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19 Dec 2020

A Handful of Examples of API Management Solutions

Post by Jordan Toplen

As the world of business moves headfirst into technological advancements it can be very hard for the rest of us to keep up on what is going on. In most cases however the phrases and the terminology which you see and hear are in fact far more confusing than what they actually describe. Let’s take for example API, which stands for Application Programming Interfaces. This is a widely used piece of tech yet when you start seeing ads for API management solutions and API gateways, it can appear to be confusing.

The reality however is that an API is basically a portal in which applications can interact to provide a result, to help you understand this better, let’s take a look at some examples of where we see APIs used in every day life.

Booking a Flight

When you head to a site such as Skyscanner and begin looking for flights you are going to find a wealth of information in a matter of seconds. In order to get the right flights for your search, the website has to interact with a huge number of websites and airlines, and to do this it will use an API, and the same is used for hotel searches.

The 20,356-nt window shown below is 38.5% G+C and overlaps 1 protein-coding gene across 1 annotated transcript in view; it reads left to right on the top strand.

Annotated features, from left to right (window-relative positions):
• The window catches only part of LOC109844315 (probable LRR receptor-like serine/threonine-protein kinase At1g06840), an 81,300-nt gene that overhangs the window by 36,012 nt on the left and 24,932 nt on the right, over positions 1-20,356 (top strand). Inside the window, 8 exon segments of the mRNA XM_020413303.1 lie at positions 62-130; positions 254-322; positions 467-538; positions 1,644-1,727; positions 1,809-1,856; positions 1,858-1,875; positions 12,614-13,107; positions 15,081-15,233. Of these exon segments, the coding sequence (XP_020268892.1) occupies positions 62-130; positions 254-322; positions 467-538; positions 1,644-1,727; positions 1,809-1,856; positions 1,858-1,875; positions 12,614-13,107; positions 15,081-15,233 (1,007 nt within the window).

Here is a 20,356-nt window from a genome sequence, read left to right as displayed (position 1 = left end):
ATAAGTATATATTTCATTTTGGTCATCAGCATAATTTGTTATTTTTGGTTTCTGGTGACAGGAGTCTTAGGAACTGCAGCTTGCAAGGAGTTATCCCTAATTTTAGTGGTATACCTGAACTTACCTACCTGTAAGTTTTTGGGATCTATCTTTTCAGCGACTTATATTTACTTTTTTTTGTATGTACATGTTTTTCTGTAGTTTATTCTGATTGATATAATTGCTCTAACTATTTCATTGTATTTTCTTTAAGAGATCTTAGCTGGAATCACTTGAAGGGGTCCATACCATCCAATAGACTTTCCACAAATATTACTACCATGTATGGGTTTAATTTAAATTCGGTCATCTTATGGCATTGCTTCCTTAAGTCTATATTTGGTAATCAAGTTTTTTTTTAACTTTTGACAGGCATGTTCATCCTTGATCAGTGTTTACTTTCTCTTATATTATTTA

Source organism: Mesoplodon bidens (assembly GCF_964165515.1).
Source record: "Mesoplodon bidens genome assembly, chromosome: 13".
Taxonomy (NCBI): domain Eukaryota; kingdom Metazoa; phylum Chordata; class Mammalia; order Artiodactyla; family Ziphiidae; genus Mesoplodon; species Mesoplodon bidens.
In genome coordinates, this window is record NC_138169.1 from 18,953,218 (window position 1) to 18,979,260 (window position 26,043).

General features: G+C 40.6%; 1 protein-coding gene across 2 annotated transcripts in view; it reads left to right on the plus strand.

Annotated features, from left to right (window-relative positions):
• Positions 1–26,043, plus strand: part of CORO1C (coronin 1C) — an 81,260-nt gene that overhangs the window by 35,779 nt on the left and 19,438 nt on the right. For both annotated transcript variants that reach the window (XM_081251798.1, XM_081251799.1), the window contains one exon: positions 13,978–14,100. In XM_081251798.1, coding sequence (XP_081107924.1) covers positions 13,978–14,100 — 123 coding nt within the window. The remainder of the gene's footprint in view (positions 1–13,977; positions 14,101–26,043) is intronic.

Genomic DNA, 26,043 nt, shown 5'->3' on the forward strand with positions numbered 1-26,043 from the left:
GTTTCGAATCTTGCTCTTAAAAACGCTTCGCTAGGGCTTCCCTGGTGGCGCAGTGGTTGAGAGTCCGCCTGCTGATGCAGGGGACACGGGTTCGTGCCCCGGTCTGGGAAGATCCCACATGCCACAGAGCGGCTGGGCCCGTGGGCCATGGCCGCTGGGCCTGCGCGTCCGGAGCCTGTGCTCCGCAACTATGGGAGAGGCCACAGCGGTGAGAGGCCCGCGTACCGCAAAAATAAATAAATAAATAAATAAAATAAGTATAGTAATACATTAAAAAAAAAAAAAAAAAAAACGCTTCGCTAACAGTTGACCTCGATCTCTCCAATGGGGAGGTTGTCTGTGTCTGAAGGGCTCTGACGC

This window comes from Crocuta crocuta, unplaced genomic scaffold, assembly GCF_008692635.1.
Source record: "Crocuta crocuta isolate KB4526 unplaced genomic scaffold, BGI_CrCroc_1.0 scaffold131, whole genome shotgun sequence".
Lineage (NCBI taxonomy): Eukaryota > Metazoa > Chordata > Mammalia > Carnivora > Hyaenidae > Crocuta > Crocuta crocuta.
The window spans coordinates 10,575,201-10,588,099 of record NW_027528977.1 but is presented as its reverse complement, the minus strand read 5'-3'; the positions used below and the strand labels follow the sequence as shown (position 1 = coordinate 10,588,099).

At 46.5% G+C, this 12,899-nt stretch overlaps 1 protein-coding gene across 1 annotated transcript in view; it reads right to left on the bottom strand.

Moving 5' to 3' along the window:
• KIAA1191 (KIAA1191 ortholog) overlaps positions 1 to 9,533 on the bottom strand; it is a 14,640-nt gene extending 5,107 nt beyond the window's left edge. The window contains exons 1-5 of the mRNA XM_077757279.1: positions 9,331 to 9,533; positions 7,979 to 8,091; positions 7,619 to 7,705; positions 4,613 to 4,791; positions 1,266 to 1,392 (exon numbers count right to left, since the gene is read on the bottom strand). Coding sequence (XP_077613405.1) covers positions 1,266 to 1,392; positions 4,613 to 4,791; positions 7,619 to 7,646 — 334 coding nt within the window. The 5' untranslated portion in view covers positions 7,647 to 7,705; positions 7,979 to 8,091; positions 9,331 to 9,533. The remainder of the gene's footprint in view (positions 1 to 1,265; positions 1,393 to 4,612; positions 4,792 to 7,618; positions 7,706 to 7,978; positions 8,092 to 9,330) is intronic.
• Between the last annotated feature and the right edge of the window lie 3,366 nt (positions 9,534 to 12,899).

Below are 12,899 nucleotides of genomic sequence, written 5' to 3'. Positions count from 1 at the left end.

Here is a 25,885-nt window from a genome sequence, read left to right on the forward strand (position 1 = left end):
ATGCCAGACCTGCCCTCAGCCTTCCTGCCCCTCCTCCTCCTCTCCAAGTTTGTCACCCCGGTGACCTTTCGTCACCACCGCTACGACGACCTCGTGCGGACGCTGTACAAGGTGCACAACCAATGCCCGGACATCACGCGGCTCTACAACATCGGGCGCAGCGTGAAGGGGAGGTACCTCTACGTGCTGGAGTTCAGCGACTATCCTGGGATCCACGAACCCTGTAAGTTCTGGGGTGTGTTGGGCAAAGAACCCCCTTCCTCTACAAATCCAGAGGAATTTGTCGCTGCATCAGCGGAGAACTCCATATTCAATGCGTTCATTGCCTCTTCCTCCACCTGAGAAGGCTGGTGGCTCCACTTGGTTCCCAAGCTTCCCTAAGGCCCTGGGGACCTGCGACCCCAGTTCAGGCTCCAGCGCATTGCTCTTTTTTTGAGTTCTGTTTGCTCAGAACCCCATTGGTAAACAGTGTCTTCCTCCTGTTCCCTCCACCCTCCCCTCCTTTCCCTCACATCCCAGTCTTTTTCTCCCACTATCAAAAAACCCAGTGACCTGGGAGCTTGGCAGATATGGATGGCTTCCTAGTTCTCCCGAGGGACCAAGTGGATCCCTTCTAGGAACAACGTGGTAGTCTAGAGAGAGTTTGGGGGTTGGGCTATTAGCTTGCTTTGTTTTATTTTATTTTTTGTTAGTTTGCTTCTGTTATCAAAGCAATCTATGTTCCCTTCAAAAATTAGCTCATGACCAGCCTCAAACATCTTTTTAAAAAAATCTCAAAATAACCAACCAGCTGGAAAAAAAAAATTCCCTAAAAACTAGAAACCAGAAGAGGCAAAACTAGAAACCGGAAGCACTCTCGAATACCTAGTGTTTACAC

Paying With PayPal

You have probably been there before, at the point of buying something new and then you’ll see the option that you can pay using your PayPal account. This too is a perfect example of an API at work and it is built in such a way that means you can access the payment feature of PayPal without exposing any sensitive information.

TwitterBots

Believe it or not those pesky Twitterbots which you see adding comments onto posts are in fact APIs which have been designed to interface with the Twitter algorithm. Not always bad however, one great example of how these bots can be used for good is the Netflix bot which announces when new programs have been added to the video streaming service.

Weather Apps

When you use the Weather app on your smartphone, this is another great example of an API at work before our very eyes. Apple, Google and other weather app providers actually utilize the apps which other, meteorological companies have created and will use their API to share the content. You will very often see on these weather apps that it will have noted who provided the information. In reality the information was uploaded to the original location and then simply integrated with another API so that it could be shared.

As you can see, on the face of it an API seems like a confusing piece of software but in reality we use this tech each and everyday, often without even knowing what it means. If therefore your business is going to utilize the information from other applications then an API gateway would be required so that you can then interact with these apps from a central portal.

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